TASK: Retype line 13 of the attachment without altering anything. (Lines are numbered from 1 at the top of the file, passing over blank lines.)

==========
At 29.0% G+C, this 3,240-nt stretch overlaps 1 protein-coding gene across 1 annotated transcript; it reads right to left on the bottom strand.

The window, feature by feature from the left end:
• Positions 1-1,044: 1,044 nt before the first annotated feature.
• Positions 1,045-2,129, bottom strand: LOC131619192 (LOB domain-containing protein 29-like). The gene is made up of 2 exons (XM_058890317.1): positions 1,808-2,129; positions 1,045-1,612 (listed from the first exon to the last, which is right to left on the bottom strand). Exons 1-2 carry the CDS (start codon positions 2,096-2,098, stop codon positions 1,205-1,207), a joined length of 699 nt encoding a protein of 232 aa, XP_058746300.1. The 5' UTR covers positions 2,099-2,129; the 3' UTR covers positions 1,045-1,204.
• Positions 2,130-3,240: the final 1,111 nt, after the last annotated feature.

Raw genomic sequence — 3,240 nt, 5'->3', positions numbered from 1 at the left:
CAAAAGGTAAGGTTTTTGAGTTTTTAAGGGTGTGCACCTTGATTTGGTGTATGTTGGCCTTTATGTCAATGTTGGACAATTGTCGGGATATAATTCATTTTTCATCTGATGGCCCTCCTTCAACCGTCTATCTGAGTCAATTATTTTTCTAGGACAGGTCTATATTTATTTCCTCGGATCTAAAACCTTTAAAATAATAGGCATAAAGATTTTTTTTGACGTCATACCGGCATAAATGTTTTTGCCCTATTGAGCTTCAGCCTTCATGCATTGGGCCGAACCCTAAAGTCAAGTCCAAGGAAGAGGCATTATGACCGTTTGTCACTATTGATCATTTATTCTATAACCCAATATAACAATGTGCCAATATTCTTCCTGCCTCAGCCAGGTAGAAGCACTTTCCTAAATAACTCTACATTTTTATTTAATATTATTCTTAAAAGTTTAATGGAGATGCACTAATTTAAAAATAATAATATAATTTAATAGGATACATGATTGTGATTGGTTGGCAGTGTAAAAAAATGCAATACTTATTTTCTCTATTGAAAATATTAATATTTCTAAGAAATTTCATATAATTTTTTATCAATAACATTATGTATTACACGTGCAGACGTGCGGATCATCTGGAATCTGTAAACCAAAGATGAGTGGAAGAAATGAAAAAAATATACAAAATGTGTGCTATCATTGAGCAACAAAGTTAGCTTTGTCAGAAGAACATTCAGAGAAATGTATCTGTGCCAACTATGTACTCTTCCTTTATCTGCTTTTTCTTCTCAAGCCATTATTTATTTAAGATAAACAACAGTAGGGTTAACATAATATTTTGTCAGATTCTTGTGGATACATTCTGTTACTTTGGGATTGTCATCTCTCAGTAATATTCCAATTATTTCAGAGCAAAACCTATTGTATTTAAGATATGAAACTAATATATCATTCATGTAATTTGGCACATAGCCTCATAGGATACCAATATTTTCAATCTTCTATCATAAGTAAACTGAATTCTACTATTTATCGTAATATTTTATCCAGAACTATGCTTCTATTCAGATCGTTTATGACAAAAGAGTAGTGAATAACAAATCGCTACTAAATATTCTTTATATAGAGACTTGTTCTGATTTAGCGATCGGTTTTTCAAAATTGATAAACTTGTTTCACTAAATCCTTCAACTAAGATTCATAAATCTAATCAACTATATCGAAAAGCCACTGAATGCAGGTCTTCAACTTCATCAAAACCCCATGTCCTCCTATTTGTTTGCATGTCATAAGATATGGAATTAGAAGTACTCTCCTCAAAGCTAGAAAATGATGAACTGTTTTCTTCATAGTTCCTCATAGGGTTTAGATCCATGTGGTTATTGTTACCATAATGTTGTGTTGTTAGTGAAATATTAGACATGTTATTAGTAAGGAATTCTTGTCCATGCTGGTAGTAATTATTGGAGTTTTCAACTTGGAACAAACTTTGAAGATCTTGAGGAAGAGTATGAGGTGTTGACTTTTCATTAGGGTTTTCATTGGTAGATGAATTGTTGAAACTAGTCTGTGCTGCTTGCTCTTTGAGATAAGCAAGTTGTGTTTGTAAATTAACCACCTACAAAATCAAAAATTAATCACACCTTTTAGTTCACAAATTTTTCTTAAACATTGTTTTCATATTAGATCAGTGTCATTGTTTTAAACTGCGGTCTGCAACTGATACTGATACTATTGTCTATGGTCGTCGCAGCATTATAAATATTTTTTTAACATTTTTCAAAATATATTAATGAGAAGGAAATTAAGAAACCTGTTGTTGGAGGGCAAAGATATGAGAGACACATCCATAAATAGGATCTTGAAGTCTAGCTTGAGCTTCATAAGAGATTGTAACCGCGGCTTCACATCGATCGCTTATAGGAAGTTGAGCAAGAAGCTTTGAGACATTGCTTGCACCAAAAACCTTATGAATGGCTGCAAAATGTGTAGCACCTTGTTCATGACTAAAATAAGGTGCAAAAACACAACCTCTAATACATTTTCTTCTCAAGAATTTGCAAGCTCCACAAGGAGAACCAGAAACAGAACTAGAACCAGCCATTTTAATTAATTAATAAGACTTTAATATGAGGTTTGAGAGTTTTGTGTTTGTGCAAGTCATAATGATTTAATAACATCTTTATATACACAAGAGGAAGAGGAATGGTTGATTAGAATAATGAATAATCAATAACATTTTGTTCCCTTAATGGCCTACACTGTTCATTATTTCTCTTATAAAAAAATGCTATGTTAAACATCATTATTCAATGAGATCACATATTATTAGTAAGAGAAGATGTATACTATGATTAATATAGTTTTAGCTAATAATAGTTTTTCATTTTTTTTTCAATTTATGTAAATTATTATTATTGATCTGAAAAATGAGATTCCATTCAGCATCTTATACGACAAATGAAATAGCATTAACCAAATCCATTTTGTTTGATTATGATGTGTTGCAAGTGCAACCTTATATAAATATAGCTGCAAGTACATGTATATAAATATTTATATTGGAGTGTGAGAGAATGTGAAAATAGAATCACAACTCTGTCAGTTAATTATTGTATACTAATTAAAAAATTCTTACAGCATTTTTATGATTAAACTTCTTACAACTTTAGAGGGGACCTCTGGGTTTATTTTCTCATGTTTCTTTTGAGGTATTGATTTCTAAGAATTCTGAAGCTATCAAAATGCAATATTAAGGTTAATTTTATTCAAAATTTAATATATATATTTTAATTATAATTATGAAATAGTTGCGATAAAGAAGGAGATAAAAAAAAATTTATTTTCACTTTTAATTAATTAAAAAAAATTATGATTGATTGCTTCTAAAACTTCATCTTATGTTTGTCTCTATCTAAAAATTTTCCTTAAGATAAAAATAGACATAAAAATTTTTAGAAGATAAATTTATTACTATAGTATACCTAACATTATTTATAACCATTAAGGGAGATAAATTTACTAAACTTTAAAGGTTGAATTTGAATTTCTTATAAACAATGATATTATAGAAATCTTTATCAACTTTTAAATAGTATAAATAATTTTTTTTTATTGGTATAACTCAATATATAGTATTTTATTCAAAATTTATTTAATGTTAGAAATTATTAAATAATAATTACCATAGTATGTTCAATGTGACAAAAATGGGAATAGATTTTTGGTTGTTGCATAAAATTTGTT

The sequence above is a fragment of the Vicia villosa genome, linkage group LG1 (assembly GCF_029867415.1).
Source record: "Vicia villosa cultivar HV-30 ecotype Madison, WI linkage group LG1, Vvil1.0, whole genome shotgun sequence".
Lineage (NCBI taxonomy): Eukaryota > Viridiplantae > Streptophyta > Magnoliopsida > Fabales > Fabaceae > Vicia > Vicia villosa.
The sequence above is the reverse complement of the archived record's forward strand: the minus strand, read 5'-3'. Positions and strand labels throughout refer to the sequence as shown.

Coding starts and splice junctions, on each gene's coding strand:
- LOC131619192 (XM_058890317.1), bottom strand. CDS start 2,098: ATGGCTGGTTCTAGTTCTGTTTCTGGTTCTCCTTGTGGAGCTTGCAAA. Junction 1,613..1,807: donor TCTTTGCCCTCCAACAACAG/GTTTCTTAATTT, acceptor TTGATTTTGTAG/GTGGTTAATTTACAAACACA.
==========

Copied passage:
- LOC131619192 (XM_058890317.1), bottom strand. CDS start 2,098: ATGGCTGGTTCTAGTTCTGTTTCTGGTTCTCCTTGTGGAGCTTGCAAA. Junction 1,613..1,807: donor TCTTTGCCCTCCAACAACAG/GTTTCTTAATTT, acceptor TTGATTTTGTAG/GTGGTTAATTTACAAACACA.